Written by Simon Geraghty.
Part 3: how to crowd-source your company logo
I loved spending hours of my teenage years stencilling the names of my favourite band of the month on schoolbags, copy books, homemade posters, you name it. I was always drawn to intricate band logos and striking graphic design. As a pre-teen I started off with Madness, and the Madness M. My musical tastes leaped genres (from rude boy to rocker!) and on to bands such as AC/DC, Black Sabbath, Motorhead, Metallica, Slayer. Then on to some really underground bands like Dirty Rotten Imbeciles, Corrosion of Conformity, the Dead Kennedys and Crass.
My logo design process for Dot Dash started off with me using Wordle for my first proposal (http://www.wordle.net/). Wordle is a great tool for developing a word cloud on a particular theme, one of the planners at O2 would drop it in in any slide deck he drafted. Playing around in Wordle gave me a full 45 minutes of fun, developing my first ever company logo.
Along came the highly motivated Johnny Campbell from Social Talent (www.socialtalent.co) who pointed me in the direction of a site called 99 Designs (http://99designs.com/). 99 Designs is an Australian company run out of the US. The website pays the designer, less a commission and you get access to design studios worldwide.
As a cloud based service, all information is hosted on the site until you award a winner at which point the design is transferred into your hands. They publish the contest on their twitter feed and you end up working with a range of international designers whom you’ve never met.
You choose the type of package, with a standard referential pricing model, gold, silver or bronze packages. You get a cooling off period at which point you can step away from the competition, but once you guarantee the prize, in my case US$295, you are committed to the cause.
The site provides a comprehensive brief where you tell the designers what your business does, who is your target audience, what makes them tick and whether you’d prefer an emblem style design or a pictorial mark. You also choose where your brand sits on a sliding scale from a range of value sets such as:
- Feminine v Masculine
- Modern v Classic
- Playful v Serious
- Loud v Quiet
- Simple v Complex
You then provide your preferred colour palette. Other information I gave the designers to get them started was a list of brands and logos I admire such as: Lego, SubPop, Leica, Vespa, Penguin (both clothing & publishing), Lyle & Scott, Tiger (footwear/ trainers) and Fred Perry.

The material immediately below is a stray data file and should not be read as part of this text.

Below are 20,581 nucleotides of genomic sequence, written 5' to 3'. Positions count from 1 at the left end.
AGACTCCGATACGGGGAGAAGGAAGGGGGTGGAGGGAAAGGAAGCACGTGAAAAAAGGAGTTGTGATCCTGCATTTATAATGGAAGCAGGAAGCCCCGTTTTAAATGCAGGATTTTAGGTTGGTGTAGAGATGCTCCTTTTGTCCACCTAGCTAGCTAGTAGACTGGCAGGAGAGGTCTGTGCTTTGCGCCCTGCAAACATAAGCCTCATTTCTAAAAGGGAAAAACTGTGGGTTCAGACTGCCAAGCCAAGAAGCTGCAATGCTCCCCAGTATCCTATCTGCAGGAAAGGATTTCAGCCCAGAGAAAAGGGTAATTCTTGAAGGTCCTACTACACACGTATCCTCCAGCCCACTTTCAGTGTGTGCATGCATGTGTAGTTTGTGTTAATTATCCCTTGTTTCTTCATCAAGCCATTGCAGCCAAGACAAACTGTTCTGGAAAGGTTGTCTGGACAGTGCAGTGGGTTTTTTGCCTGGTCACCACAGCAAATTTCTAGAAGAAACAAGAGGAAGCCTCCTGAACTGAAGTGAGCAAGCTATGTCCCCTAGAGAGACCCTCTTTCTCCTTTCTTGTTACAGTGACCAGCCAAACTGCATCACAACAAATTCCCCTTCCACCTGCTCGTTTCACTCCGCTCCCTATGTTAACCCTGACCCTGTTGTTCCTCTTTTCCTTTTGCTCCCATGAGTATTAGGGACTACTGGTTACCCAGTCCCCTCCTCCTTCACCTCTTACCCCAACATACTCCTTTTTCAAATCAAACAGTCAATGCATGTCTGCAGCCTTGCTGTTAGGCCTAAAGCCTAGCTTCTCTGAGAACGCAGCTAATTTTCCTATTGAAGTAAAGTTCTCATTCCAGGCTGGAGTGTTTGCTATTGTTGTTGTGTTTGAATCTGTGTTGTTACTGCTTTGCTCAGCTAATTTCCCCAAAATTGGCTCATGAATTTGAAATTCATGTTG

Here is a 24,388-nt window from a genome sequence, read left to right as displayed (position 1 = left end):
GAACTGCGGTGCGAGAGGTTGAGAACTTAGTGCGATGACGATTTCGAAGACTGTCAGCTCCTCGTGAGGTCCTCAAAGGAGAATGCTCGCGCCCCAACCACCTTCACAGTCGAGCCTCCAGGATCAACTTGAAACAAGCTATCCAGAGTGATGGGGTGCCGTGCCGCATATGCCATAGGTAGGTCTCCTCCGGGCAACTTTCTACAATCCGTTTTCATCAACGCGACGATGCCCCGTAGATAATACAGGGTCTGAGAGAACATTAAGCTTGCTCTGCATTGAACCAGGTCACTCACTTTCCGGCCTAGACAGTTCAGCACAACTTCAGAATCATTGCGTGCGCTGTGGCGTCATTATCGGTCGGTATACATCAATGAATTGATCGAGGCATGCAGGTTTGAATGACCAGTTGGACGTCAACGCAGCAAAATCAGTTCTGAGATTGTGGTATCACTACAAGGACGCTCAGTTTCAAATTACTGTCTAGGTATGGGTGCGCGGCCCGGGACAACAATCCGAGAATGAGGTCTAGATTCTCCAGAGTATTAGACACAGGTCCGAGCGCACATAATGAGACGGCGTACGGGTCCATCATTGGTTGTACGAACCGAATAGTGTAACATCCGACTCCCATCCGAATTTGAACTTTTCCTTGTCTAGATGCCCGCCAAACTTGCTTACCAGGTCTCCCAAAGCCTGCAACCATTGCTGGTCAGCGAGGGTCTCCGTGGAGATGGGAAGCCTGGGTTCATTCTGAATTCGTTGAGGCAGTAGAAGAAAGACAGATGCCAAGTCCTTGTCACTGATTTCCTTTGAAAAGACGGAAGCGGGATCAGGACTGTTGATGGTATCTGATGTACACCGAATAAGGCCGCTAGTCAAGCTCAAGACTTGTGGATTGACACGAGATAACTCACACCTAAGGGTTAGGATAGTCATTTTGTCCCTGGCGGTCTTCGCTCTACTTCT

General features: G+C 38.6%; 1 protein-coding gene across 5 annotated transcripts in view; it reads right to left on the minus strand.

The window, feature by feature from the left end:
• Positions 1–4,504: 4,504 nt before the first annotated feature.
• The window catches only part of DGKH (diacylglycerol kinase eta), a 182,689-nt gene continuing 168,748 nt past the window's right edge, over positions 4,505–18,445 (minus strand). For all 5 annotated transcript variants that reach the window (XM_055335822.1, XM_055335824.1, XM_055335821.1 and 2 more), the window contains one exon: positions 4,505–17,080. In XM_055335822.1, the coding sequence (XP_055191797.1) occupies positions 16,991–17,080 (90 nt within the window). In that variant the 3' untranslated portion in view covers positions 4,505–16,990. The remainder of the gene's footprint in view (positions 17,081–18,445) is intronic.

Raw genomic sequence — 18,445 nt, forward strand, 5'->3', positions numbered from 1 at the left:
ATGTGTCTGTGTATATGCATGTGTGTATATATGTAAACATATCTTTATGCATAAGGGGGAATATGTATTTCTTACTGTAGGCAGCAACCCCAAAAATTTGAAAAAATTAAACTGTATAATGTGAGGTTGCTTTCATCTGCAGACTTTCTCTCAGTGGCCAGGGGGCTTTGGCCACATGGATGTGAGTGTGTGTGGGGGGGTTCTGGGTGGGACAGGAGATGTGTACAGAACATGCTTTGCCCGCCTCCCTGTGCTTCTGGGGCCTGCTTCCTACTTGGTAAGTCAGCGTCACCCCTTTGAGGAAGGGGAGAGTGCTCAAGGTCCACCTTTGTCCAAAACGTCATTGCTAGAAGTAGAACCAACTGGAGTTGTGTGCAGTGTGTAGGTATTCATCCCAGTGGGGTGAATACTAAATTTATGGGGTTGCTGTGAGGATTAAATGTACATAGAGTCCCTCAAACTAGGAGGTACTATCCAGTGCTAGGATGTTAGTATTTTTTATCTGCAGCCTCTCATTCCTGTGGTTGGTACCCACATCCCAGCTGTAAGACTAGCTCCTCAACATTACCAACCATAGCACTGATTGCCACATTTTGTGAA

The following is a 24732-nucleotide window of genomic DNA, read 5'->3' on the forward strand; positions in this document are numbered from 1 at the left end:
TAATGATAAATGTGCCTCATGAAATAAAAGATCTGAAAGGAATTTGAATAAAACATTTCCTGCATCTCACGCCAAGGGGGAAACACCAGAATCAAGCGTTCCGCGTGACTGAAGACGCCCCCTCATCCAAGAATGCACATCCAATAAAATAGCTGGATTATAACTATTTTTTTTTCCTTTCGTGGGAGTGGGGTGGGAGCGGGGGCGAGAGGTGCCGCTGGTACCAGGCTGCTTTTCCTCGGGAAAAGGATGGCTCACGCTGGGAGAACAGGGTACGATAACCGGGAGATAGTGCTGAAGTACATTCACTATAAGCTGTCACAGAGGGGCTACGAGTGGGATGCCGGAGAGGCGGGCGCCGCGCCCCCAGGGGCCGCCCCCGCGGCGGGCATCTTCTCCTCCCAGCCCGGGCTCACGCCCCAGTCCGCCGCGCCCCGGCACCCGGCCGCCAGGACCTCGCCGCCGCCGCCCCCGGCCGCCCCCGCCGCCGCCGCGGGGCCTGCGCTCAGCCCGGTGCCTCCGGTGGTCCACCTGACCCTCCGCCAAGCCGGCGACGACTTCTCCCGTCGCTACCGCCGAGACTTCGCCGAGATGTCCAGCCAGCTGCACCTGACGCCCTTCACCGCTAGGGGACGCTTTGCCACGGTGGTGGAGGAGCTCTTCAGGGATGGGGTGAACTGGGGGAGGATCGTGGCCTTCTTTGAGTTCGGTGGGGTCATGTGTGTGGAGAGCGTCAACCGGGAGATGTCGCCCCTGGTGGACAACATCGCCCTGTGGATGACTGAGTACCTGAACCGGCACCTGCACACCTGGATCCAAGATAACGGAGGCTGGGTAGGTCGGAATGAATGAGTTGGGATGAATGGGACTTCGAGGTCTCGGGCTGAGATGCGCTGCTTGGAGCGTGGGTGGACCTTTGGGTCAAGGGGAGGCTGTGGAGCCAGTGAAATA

And they’re off…
So I created my competition, which was due to run for 7 days, and in less than less than 24 hours I had seven designers working on the design and 35 submissions.
To keep on top of the competition I checked the site first thing in the morning and again in the evening, making sure I gave feedback to designers once a day. This ranged from requesting changes in font, colour or other elements of the design, to ranking a design on a 5 point scale, right through to eliminating designs. As with anything open to such a wide pool of entrants you need to spend time separating wheat from the chaff.
Their website lets you rate and provide feedback individually and collectively to the designers taking part. There are other interesting features such as creating a poll for a small sample, or even posting the poll on your Facebook or Twitter pages. While I felt the latter ideas might be tempting crowd pleasing gestures, I decided to contain my poll up to a visually literate pool of friends working in marketing, web-design, graphic design, editing, photography and film production. I then decided to ignore 90% of their advice.
The final furlong….
In the final hours of the competition there seemed to be a new design coming in every 10 minutes. This almost became overwhelming by the end of the competition I had 225 submissions in total. While I didn’t want to discount any design at any stage of the competition, I had narrowed a shortlist of 5 designs from 3 lead designers and wanted to the last 24 hours of the competition to sharpen these final designs.
The winning designer, Duskbitz, showed he (or she) understood the brief really well early on in the competition and helped me to evolve the concept right to the end. I am also grateful to my offline contributors who challenged my thinking.
Finally, the helpdesk at 99designs was always prompt in replying to emails giving you a sense that there was someone home behind the shiny web interface, and they kindly extended the competition by 24 hours to give me more time to narrow the field and choose the winner.
Horray for Web 2.0! Let me know what you think of the logo?